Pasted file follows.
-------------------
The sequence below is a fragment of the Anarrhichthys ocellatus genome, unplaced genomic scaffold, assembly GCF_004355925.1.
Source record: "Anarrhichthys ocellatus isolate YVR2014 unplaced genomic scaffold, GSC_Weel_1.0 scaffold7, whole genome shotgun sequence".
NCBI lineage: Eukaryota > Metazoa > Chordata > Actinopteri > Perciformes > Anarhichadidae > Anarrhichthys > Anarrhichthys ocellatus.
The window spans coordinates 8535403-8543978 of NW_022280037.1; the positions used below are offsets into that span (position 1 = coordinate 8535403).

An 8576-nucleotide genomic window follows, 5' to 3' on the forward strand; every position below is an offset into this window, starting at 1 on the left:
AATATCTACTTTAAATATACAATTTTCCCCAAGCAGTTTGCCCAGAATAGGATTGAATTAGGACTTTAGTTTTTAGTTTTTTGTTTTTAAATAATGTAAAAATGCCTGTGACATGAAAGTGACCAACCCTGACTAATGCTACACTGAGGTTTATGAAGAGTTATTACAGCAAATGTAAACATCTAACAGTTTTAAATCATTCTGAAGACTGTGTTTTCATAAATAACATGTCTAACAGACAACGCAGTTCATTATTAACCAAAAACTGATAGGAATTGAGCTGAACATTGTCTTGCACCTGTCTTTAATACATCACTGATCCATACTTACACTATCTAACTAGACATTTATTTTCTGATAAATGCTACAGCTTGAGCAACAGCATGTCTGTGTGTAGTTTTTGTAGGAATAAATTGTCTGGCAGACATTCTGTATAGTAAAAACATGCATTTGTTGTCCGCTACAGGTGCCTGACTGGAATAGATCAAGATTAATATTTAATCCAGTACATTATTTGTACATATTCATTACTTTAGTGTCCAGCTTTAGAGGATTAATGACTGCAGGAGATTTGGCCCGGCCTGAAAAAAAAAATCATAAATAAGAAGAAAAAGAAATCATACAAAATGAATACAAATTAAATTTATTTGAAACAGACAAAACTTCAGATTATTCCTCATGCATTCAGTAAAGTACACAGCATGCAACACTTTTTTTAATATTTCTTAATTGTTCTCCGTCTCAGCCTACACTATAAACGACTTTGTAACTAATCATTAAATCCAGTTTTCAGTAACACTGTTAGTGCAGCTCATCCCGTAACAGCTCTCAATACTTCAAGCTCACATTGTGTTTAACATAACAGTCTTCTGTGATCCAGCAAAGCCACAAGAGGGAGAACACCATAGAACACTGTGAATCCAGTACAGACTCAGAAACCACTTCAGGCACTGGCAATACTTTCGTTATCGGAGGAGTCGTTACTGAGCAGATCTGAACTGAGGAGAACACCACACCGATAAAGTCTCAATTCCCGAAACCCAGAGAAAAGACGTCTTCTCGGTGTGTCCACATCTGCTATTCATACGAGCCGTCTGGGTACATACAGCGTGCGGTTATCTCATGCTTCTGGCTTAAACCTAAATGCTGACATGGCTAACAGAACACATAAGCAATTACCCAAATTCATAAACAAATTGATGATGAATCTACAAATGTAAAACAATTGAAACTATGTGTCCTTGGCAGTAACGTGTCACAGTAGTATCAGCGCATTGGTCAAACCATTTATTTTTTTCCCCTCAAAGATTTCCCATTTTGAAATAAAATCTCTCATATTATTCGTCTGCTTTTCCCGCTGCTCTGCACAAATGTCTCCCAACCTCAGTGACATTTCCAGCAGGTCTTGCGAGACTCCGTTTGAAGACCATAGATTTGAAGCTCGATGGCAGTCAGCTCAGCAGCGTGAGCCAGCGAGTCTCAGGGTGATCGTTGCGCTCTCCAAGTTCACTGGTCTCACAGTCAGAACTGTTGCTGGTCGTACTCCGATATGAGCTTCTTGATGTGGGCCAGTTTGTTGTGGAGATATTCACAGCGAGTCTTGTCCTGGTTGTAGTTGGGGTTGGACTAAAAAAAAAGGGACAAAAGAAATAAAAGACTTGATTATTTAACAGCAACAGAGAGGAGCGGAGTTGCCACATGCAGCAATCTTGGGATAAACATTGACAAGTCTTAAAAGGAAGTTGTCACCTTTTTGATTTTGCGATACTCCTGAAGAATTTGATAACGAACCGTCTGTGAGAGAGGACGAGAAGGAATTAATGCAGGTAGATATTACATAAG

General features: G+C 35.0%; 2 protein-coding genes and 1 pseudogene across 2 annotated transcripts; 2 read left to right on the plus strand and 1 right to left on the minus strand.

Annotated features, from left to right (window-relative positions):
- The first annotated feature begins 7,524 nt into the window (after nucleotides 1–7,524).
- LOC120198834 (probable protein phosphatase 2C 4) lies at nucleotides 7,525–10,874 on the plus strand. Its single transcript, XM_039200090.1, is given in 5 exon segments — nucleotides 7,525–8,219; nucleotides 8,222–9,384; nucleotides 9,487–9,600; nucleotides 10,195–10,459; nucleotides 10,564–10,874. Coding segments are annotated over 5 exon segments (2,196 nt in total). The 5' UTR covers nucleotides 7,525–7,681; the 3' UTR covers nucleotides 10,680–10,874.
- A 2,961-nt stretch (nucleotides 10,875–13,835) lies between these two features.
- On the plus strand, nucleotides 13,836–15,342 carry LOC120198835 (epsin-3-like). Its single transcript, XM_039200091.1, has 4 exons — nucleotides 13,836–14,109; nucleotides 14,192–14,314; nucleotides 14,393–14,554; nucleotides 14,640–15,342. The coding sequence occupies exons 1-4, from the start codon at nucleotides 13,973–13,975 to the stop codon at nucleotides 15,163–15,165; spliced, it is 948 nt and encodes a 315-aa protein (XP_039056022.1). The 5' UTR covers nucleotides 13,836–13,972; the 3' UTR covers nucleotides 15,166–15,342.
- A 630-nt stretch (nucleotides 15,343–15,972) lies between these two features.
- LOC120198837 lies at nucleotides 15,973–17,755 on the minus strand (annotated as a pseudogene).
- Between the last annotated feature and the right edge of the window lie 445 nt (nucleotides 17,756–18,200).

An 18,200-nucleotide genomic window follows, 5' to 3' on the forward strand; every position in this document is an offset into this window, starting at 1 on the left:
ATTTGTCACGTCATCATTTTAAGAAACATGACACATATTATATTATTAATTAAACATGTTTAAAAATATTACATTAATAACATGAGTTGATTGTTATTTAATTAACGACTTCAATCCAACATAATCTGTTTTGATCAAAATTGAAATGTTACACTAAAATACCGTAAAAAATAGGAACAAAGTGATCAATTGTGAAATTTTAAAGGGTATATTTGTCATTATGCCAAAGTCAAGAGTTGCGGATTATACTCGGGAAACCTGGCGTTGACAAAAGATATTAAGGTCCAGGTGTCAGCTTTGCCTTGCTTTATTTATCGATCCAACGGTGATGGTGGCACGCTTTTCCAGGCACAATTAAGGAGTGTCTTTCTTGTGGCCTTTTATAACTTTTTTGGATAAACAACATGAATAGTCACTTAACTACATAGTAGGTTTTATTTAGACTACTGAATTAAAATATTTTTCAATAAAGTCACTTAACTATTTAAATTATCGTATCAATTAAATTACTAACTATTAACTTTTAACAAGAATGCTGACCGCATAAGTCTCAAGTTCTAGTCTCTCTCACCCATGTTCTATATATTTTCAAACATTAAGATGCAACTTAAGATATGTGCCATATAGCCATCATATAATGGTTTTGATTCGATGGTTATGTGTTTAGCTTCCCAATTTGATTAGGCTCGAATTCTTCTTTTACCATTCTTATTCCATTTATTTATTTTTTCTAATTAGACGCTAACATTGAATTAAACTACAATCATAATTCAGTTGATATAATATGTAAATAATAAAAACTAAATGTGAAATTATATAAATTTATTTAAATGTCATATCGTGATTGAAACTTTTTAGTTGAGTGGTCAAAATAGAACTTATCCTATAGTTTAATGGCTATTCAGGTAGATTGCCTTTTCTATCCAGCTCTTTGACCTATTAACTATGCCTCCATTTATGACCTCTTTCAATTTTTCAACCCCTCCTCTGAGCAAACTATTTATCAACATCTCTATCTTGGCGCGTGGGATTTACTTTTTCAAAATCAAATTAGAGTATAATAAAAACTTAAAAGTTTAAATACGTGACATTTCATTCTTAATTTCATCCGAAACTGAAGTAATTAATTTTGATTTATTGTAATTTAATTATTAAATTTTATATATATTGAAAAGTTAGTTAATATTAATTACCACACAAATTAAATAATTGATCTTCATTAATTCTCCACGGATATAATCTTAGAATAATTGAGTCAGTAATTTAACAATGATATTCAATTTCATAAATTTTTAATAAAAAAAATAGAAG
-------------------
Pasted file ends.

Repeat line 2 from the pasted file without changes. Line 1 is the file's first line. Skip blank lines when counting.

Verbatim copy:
Source record: "Anarrhichthys ocellatus isolate YVR2014 unplaced genomic scaffold, GSC_Weel_1.0 scaffold7, whole genome shotgun sequence".